Liked by 1 person

  5. “Some books need to be devoured, while others need to be digested.” I really like that observation! I’ve been using an ambitious TBR these past couple of months, but it is helping me at least have set goals/choices for reading. I’ve gone months without really picking anything up, even though I have plenty of stuff checked out from my library, and books on my shelves and ereader, so I don’t know, it’s working for me to have a list (gawrsh I love lists). And I really am not stressing (somehow) about maybe not reaching my goal. It’s just helping regardless. I’m always reading something each day, that’s just how my brain works, using it as an escape in the free moments that I get or I pause a lot with certain tasks to read a bit here or there.

    I really like this discussion prompt, though. I think it’s up to each of us to figure out what works for us, but you’re right, forcing yourself to read a ridic amount in a set time period won’t make the experience pleasurable. I am trying to read more (because I’ve been in a drought for so long) but I’m not trying to burn myself out too quickly.

    And the book community is a great motivator, because I love hearing everyone’s voices in their reviews. Even if I had a different experience reading the book, it’s really lovely getting to see different reactions and important points made by different people. An author put their words out into the world for whatever reason and we get to eat them up and it’s amazing how our tastes are so similar or not. I love it.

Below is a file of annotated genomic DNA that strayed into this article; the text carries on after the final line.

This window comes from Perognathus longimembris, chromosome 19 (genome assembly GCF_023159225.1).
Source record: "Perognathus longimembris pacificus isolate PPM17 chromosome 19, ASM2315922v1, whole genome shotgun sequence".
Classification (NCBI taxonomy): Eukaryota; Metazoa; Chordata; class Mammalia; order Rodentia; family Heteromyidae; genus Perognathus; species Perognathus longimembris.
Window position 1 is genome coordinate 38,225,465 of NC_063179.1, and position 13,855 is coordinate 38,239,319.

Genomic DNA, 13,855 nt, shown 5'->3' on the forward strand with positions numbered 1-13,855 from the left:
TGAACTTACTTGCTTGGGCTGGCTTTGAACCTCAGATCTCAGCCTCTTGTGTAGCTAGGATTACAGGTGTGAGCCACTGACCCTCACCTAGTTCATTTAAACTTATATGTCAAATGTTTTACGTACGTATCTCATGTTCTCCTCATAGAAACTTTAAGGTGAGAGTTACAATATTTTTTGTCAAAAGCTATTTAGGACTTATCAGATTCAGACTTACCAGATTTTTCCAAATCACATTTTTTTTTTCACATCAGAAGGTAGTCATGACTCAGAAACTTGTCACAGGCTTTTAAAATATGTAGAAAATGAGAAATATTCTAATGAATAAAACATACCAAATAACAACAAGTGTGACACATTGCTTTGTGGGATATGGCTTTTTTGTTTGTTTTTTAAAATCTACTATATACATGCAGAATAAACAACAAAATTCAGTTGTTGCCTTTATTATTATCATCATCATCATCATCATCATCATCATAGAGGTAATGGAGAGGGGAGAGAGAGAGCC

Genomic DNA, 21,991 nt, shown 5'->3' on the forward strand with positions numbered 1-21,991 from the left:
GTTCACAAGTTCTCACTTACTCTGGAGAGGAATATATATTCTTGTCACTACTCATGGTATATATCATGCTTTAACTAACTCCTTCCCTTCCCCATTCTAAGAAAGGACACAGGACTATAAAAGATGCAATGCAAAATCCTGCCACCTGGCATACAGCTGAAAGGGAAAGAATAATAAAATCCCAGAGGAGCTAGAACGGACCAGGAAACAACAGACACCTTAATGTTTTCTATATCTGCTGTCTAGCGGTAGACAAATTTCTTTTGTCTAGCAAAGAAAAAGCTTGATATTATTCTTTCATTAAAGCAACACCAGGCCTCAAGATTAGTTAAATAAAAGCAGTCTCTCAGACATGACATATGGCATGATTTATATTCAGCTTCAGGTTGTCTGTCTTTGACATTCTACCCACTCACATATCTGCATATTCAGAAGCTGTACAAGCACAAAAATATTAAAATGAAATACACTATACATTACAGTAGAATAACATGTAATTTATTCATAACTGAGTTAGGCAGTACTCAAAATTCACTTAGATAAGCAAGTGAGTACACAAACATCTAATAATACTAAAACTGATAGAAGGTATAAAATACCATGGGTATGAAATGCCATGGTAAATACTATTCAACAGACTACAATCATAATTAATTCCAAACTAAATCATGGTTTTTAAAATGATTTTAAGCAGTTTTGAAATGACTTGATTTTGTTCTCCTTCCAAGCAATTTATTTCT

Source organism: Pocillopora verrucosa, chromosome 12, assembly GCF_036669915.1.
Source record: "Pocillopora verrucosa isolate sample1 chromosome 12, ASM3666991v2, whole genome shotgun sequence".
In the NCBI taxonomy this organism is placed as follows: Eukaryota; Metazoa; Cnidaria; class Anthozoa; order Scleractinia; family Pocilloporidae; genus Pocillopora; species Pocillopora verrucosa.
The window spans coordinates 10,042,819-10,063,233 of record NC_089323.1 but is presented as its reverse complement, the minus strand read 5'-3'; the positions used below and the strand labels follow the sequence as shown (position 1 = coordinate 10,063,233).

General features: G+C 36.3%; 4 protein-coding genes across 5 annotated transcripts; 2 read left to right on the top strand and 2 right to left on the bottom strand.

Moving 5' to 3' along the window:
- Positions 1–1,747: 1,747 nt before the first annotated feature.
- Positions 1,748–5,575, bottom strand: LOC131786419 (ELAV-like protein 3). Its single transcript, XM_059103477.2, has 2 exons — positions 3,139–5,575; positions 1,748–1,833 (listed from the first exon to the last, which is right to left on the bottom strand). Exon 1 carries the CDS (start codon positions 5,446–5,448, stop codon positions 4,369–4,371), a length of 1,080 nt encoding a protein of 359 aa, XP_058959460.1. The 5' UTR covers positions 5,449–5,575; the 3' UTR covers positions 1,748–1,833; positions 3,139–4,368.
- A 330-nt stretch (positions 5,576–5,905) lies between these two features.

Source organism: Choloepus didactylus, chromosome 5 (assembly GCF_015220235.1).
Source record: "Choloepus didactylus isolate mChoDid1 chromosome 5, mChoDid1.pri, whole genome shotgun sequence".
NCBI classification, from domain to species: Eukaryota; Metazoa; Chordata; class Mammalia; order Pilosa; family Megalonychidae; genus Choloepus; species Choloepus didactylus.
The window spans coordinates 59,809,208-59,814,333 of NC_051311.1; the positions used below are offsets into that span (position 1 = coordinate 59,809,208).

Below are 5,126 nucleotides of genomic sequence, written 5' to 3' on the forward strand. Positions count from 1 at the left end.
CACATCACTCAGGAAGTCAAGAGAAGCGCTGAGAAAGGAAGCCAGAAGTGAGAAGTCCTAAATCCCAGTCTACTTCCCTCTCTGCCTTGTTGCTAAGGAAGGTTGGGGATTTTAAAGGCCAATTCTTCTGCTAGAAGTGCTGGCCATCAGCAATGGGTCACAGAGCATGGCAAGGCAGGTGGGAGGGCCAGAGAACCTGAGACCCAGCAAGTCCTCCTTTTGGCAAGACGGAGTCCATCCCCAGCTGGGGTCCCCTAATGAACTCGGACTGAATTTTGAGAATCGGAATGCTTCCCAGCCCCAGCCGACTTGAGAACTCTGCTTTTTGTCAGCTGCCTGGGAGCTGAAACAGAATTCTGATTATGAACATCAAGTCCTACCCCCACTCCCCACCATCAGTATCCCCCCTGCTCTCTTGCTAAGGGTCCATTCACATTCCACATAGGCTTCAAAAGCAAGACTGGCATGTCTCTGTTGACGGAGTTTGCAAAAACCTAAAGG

Liked by 1 person

  6. Great post! I have been feeling a little burned out on reading lately and chained to my ARC reading because Past Kaleena was an idiot and requested too many July & August releases. BUT this resulted in my changing how I look at requests, as well as creating a plan for TBR Tower reads alongside ARCs! I am excited to finally get to that point haha

    I definitely have days where I don’t read, and I try not to beat myself up about it but I do feel a little guilty. Some days I just want to bingewatch Project Runway or play video games and I have been allowing myself those desires. I think finding a balance so it isn’t a chore is very important to talk about.

    Liked by 1 person

  7. Great post!! I completely agree with you! Unfortunately, when I started blogging I was so excited, I went a little crazy. I requested over 20 Netgalley books thinking “I will probably only get approved for a couple” and was approved for WAY MORE than I thought, I was accepting any author request that came my way, and I signed up for a million blog tours…. I’m STILL trying to catch up!! I haven’t been accepting much else (unless it’s something that REALLY interests me) until I get through this stuff, and then I want to leave some time to get to other books on my shelf that are getting VERY LONELY! Ha ha!

    Liked by 1 person

  8. I loved this post and you are right. Some books just require a bit more attention, time and focus than others.
    I am not the fastest reader and always tend to read more carefully (maybe also because English isn’t my native language and I need to pay closer attention to understand everything?) and I noticed that if I do speed read I am enjoy my books way less. That being said, I do enjoy books I can fly through. I tend to pick ya contemporary (the fluffy kind) for that. It’s not my favorite genre but it’s perfect to relax my mind a bit after reading some heavier, more difficult books that need more attention.
    So yeah, I think it’s all about finding that balance for oneself.

    Liked by 1 person